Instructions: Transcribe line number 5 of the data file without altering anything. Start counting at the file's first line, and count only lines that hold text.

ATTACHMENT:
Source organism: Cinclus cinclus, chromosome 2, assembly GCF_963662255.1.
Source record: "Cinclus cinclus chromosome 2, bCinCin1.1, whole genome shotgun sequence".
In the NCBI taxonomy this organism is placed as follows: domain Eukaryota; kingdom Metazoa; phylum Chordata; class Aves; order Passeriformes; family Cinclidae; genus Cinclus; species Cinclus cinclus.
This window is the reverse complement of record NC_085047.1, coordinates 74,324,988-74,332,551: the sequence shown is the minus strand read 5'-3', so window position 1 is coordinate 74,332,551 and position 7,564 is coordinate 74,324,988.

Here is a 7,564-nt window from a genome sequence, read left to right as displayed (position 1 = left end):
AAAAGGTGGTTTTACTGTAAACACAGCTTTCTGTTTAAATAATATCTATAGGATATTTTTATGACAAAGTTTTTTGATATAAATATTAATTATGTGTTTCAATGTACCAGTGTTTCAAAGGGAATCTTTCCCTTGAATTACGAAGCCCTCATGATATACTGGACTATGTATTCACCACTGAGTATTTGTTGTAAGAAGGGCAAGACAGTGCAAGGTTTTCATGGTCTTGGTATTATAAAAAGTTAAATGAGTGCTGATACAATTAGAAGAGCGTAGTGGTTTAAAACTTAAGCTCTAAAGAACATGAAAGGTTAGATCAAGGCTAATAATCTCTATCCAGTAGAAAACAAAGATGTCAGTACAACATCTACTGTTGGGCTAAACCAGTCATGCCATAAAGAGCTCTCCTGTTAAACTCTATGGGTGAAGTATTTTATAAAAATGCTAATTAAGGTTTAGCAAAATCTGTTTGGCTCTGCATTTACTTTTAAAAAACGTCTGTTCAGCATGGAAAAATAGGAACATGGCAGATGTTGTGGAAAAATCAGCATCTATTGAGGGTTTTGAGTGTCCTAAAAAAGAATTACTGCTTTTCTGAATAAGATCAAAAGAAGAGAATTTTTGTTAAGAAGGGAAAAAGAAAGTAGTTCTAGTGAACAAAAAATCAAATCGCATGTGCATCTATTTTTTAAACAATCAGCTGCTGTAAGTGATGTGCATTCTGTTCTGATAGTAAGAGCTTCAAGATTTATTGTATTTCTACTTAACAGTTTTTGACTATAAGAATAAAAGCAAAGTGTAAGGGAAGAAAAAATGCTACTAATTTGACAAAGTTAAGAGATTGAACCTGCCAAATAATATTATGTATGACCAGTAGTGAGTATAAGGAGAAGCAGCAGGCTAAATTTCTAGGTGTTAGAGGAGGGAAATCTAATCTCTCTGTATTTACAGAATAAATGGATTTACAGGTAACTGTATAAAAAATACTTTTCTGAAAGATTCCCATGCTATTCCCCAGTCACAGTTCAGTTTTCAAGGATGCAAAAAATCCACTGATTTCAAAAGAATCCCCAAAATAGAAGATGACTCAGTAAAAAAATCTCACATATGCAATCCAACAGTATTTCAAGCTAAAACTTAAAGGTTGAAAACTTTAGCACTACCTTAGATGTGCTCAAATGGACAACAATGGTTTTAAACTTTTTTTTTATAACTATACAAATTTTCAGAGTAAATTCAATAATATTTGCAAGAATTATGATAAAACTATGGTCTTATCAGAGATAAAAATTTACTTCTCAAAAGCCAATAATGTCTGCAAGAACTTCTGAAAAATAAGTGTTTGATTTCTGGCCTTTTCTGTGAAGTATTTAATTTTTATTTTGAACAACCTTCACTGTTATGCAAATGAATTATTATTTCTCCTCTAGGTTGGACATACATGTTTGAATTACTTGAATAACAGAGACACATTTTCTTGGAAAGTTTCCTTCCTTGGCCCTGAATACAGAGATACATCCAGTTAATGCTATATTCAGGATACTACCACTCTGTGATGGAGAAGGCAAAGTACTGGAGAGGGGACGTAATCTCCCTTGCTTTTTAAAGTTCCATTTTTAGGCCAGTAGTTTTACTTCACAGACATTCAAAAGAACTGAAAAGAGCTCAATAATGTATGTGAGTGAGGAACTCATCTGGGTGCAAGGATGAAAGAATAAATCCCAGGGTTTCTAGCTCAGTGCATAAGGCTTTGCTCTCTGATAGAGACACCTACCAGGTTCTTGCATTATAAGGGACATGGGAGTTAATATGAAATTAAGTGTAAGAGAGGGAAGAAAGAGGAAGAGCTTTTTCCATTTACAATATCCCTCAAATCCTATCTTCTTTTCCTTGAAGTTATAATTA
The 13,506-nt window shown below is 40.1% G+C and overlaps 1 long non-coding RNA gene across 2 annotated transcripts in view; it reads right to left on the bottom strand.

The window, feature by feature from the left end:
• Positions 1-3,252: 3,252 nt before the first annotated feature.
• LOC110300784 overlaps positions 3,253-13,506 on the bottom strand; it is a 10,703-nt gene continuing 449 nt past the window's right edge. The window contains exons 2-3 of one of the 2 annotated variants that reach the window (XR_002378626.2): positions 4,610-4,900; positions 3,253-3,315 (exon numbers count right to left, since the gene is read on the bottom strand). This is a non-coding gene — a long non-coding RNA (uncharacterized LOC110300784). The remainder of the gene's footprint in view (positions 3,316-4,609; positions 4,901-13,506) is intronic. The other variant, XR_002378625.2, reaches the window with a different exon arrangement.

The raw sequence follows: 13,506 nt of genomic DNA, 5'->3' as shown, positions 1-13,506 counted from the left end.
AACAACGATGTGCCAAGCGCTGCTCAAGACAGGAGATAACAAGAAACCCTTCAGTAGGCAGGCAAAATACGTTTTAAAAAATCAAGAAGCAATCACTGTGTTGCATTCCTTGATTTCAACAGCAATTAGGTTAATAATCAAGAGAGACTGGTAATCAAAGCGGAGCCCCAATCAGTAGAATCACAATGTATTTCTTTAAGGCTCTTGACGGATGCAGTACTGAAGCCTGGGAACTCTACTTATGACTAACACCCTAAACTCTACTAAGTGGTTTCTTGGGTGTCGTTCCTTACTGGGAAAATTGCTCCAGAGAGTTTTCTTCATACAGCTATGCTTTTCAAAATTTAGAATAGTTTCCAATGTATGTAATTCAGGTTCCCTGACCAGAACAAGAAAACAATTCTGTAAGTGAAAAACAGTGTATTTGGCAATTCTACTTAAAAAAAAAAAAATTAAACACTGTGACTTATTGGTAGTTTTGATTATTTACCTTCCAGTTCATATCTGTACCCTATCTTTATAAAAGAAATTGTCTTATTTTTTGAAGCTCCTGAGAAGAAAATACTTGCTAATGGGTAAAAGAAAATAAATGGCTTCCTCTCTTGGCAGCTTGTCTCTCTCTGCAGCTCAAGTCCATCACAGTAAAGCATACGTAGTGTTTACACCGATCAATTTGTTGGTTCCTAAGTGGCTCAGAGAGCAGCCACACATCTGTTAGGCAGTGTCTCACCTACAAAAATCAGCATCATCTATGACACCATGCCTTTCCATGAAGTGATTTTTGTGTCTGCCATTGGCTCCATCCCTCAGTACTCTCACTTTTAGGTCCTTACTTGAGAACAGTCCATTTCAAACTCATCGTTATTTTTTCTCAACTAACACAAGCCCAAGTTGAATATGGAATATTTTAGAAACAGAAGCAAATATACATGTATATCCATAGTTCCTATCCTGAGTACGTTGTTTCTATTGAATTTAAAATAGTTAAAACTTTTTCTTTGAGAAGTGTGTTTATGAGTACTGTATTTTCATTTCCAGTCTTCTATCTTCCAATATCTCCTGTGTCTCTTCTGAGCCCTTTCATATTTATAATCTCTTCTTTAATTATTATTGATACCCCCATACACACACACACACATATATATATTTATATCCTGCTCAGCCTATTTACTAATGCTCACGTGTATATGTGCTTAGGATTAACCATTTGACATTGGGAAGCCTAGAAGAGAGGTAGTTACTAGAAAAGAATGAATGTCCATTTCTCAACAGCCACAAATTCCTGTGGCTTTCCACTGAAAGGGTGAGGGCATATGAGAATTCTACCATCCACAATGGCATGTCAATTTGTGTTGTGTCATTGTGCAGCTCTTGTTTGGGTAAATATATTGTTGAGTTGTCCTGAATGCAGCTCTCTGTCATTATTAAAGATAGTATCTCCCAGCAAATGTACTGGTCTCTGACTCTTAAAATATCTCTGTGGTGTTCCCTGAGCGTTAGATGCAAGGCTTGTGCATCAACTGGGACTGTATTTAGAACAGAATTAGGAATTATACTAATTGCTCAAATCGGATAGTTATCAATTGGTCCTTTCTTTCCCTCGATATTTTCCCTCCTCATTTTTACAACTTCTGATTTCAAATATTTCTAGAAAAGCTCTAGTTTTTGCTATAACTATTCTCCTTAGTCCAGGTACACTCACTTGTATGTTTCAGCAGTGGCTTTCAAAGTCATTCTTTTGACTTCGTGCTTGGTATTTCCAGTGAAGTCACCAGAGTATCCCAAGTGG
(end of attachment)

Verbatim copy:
Here is a 7,564-nt window from a genome sequence, read left to right as displayed (position 1 = left end):